Skip to main content

VR mask with smells, heat, and mist struggles to find funding

Audio player loading…

On the back of a quote from The Matrix, Feelreal, Inc. wants virtual reality to feel even more real. The company has been running a Kickstarter campaign (opens in new tab) for two projects with this end in mind. The main project is the Feelreal mask, which compliments other VR headsets by adding wind, water mist, smells, heat, and vibration to the experience.

"You don’t need to be a pilot to feel the wind, or a surfer to catch a whiff of salt and seaweed," reads the Kickstarter page. "You don’t need to be near a volcano to experience its heat. All you need is FEELREAL to sense and smell any virtual world you want."

12bcaaf28e1978f51e46a7d503880f35 Original

Feelreal doesn't want to stop there. If it receives $150K in funding it will develop the Nirvana VR helmet, which does all of this with an attached Feelreal mask—the smells, the breeze, the heat of volcanoes—along with the visual part of VR, apparently by way of a smartphone jammed into the front. The top model, the VIRT, "is not just a helmet for virtual reality, it also lets you watch a 3D video or play a game with the help of an embedded micro projector that produces in-focus high-definition images with a broad field of view."

But alas, things don't look good for smell-o-vision. With 12 days to go at the time of writing, Feelreal has only raised $18,201 of its minimum $50K. Perhaps the project would have fared better had it launched after SteamVR (aka the HTC Vive) and the Oculus Rift were on the market. If the Kickstarter fails, though, it's always possible the company will find capital some other way.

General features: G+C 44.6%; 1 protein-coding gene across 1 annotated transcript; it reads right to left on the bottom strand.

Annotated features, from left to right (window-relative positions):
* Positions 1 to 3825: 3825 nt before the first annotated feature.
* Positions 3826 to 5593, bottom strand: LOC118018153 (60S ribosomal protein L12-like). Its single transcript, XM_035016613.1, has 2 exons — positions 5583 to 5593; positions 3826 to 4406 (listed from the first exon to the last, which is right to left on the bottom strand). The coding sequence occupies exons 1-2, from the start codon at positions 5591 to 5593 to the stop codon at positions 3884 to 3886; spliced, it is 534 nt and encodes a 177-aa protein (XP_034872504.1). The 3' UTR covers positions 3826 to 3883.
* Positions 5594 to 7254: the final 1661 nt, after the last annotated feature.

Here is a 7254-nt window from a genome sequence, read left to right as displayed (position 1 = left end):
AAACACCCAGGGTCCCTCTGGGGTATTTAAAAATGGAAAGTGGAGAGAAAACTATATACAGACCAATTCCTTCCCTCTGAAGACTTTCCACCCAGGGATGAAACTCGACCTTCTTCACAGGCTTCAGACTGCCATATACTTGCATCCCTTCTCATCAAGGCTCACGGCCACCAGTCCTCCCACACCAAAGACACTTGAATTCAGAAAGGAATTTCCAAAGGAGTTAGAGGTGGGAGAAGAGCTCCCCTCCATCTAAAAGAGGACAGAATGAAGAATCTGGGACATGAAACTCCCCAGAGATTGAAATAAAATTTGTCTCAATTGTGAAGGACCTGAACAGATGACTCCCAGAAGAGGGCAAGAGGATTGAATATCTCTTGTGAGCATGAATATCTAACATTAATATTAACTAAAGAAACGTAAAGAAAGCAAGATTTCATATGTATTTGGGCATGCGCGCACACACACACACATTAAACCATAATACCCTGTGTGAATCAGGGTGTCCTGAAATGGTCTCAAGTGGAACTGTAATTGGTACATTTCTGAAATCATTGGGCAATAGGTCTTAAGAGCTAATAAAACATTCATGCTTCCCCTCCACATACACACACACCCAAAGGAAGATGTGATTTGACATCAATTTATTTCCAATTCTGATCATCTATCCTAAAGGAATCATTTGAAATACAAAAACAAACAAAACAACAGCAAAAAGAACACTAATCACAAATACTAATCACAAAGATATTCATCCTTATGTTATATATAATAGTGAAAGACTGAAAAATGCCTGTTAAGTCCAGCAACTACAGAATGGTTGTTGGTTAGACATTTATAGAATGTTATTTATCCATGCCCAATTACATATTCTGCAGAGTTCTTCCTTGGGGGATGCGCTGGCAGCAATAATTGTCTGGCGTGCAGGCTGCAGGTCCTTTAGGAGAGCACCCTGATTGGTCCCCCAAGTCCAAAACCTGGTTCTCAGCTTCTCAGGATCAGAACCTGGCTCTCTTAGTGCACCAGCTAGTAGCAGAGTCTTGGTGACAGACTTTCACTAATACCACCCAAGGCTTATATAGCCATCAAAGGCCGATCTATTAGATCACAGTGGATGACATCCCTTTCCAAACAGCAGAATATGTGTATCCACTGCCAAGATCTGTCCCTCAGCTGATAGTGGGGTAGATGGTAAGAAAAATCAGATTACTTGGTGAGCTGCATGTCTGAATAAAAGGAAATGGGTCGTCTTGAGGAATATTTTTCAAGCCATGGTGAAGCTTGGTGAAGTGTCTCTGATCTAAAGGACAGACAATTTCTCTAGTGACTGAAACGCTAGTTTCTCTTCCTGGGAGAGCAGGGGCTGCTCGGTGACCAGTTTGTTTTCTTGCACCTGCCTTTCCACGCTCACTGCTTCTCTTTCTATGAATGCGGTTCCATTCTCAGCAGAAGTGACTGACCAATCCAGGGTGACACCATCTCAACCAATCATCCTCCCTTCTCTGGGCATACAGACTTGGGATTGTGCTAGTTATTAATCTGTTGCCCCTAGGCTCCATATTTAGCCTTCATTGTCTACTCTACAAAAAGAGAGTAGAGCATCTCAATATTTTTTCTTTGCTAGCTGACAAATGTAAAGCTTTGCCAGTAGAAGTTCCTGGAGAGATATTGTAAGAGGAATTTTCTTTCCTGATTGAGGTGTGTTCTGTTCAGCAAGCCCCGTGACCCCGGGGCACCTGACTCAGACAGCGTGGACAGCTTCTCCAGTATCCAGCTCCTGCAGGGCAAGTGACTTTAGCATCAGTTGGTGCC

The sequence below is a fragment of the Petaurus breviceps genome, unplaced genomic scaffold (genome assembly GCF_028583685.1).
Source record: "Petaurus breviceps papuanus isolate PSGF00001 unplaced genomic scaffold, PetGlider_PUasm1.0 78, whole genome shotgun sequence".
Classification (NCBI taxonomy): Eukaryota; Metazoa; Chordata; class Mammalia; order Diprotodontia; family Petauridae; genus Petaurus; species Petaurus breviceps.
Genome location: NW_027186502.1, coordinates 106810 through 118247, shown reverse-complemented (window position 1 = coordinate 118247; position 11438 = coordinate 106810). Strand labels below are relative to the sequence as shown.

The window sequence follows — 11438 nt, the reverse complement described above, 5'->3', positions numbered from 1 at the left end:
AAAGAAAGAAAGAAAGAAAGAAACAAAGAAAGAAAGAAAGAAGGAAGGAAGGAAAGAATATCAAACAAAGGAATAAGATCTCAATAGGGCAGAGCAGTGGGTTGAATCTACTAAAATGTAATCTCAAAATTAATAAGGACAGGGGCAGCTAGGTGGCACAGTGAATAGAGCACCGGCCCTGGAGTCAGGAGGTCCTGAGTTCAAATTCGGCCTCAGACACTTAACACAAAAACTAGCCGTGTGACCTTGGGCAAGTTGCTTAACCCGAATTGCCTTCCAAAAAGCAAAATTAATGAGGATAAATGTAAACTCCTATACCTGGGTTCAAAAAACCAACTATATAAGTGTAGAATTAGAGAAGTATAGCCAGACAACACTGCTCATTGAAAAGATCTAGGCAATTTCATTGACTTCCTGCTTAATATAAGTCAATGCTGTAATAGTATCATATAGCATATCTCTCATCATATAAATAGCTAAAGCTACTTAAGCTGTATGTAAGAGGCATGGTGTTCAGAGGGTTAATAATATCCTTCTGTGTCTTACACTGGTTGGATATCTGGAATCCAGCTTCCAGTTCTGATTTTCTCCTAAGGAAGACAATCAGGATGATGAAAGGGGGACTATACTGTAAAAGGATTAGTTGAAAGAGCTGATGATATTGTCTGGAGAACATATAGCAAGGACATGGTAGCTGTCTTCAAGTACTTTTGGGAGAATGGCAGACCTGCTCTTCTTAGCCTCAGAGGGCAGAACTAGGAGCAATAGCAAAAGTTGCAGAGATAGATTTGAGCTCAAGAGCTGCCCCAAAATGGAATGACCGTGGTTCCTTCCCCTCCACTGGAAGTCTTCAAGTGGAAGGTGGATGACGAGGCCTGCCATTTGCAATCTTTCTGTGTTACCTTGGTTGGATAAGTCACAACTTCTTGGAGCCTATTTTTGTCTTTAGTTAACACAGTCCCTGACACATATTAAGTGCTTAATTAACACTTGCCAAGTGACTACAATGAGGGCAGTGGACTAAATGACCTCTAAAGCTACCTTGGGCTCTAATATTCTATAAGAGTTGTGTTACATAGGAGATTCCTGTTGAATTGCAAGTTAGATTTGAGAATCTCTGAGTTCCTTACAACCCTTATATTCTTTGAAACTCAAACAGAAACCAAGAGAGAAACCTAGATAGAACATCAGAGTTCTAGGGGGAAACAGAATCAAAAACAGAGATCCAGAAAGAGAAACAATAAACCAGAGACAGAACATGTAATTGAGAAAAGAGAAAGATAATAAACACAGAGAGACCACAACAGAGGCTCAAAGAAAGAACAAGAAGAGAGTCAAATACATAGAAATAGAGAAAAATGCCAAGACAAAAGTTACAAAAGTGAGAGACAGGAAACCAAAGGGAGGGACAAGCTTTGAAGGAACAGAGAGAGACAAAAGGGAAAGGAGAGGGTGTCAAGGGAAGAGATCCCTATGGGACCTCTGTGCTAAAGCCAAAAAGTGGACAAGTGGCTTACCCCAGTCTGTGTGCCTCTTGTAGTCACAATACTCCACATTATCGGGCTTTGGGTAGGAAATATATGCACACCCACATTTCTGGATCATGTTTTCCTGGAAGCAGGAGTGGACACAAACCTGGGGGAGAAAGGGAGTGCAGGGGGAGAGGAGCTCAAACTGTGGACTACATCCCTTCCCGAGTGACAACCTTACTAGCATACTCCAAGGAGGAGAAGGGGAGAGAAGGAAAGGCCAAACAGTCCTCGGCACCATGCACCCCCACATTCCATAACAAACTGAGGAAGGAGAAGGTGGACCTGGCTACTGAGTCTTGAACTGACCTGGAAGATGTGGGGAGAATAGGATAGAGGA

Tyler Wilde
Executive Editor

Tyler grew up in Silicon Valley alongside Apple and Microsoft, playing games like Zork and Arkanoid on the early personal computers his parents brought home. He was later captivated by Myst, SimCity, Civilization, Command & Conquer, Bushido Blade (yeah, he had Bleem!), and all the shooters they call "boomer shooters" now. In 2006, Tyler wrote his first professional review of a videogame: Super Dragon Ball Z for the PS2. He thought it was OK. In 2011, he joined PC Gamer, and today he's focused on the site's news coverage. After work, he practices boxing and adds to his 1,200 hours in Rocket League.